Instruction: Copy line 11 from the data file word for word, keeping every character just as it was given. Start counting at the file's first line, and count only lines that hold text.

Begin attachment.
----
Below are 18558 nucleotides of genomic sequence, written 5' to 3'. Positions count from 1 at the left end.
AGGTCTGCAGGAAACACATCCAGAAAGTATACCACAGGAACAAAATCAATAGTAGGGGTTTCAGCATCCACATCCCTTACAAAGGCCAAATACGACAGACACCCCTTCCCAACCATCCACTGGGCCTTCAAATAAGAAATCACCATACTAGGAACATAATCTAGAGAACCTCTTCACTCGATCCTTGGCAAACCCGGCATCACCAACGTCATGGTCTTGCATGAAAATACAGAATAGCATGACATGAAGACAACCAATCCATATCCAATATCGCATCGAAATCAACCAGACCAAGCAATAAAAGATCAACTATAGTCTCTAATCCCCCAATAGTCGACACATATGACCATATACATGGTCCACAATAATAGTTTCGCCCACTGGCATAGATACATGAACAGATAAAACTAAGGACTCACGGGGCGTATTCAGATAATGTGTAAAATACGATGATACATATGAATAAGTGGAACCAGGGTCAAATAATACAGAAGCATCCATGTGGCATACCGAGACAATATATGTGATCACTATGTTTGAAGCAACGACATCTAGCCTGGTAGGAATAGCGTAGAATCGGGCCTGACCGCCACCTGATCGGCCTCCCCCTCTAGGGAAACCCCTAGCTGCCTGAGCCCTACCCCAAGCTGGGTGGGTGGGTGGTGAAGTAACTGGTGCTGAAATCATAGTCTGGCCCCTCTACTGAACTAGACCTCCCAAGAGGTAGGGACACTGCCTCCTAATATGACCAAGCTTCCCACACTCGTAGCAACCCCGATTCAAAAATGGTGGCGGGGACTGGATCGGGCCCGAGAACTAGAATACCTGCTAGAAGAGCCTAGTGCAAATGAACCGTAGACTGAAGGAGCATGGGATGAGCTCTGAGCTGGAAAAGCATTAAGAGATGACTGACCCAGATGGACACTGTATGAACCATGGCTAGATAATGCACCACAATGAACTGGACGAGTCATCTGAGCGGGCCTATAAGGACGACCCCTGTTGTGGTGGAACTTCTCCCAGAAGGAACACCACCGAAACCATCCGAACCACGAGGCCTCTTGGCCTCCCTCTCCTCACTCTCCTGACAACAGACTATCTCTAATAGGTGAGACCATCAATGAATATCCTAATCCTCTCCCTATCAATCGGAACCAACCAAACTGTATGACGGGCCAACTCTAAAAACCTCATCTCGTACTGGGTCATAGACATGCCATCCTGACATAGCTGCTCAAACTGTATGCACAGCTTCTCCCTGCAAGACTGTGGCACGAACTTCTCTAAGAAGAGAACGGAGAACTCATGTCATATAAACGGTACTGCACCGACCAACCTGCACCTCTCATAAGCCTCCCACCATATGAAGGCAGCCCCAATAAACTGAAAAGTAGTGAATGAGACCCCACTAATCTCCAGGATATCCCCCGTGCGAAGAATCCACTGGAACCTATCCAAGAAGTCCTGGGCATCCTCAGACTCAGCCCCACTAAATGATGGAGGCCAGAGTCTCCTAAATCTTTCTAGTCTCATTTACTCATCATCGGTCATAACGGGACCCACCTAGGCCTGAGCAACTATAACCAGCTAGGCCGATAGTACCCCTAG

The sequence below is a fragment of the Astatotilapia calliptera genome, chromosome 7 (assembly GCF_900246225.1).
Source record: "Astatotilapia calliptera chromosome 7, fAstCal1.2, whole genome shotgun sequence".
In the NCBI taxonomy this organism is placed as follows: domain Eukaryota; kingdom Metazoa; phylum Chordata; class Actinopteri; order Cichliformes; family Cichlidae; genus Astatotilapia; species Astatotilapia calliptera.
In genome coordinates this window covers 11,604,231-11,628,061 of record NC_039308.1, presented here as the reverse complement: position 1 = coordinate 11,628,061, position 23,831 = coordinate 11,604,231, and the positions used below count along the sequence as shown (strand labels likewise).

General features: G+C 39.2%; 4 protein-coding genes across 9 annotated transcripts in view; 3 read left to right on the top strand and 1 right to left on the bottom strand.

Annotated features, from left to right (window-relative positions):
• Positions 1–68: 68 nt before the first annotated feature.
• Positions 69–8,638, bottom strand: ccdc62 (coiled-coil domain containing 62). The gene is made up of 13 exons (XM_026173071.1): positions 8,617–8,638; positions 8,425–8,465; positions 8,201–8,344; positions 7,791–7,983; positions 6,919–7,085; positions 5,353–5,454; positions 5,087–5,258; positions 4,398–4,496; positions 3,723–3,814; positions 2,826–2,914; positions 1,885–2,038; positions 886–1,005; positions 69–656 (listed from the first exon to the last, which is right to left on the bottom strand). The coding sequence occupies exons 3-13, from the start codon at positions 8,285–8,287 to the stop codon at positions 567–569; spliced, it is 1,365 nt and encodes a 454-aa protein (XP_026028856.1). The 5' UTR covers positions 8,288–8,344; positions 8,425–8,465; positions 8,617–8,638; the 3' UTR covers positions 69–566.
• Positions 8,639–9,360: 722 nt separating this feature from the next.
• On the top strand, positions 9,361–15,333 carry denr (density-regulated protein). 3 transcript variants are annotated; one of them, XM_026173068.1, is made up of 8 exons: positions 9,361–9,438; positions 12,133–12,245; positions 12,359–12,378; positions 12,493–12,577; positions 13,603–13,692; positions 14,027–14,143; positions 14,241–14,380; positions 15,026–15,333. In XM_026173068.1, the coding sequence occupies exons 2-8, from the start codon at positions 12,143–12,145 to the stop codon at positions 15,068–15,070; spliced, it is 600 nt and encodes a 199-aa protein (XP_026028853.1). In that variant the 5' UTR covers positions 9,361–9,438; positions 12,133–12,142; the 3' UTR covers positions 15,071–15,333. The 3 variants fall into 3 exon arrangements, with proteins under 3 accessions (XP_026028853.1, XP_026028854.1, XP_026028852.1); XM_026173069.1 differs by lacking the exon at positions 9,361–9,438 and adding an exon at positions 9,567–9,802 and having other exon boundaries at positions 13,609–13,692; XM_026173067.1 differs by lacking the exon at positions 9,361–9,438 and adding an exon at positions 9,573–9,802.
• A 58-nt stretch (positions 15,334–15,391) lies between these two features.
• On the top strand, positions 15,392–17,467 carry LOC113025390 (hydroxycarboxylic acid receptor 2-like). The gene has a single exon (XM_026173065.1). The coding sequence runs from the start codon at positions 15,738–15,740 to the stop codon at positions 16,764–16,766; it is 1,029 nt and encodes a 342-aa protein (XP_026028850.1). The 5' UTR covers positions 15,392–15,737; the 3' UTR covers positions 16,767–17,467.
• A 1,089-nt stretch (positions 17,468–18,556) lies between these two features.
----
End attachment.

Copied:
• Positions 8,639–9,360: 722 nt separating this feature from the next.